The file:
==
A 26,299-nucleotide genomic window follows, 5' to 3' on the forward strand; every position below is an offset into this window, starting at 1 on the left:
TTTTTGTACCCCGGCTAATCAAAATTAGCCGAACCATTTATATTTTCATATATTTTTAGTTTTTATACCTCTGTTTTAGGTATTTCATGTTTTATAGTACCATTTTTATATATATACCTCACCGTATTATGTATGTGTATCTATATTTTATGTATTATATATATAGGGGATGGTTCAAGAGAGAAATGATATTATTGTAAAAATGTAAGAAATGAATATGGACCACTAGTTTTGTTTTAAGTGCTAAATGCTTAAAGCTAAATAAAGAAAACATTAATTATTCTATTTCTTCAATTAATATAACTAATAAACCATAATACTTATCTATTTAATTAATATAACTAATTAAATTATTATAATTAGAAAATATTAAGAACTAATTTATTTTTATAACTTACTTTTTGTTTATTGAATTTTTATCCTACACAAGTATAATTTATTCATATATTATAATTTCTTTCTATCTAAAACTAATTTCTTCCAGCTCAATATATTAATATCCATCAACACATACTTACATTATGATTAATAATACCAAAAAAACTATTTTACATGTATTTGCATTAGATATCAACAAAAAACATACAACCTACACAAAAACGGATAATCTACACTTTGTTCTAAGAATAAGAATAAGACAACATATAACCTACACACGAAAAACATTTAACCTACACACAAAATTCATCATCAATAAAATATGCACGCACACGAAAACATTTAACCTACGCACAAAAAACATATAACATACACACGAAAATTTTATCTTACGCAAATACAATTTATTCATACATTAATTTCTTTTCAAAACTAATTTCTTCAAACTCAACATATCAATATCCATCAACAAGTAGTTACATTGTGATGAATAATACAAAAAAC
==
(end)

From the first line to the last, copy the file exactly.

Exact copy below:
A 26,299-nucleotide genomic window follows, 5' to 3' on the forward strand; every position below is an offset into this window, starting at 1 on the left:
TTTTTGTACCCCGGCTAATCAAAATTAGCCGAACCATTTATATTTTCATATATTTTTAGTTTTTATACCTCTGTTTTAGGTATTTCATGTTTTATAGTACCATTTTTATATATATACCTCACCGTATTATGTATGTGTATCTATATTTTATGTATTATATATATAGGGGATGGTTCAAGAGAGAAATGATATTATTGTAAAAATGTAAGAAATGAATATGGACCACTAGTTTTGTTTTAAGTGCTAAATGCTTAAAGCTAAATAAAGAAAACATTAATTATTCTATTTCTTCAATTAATATAACTAATAAACCATAATACTTATCTATTTAATTAATATAACTAATTAAATTATTATAATTAGAAAATATTAAGAACTAATTTATTTTTATAACTTACTTTTTGTTTATTGAATTTTTATCCTACACAAGTATAATTTATTCATATATTATAATTTCTTTCTATCTAAAACTAATTTCTTCCAGCTCAATATATTAATATCCATCAACACATACTTACATTATGATTAATAATACCAAAAAAACTATTTTACATGTATTTGCATTAGATATCAACAAAAAACATACAACCTACACAAAAACGGATAATCTACACTTTGTTCTAAGAATAAGAATAAGACAACATATAACCTACACACGAAAAACATTTAACCTACACACAAAATTCATCATCAATAAAATATGCACGCACACGAAAACATTTAACCTACGCACAAAAAACATATAACATACACACGAAAATTTTATCTTACGCAAATACAATTTATTCATACATTAATTTCTTTTCAAAACTAATTTCTTCAAACTCAACATATCAATATCCATCAACAAGTAGTTACATTGTGATGAATAATACAAAAAAC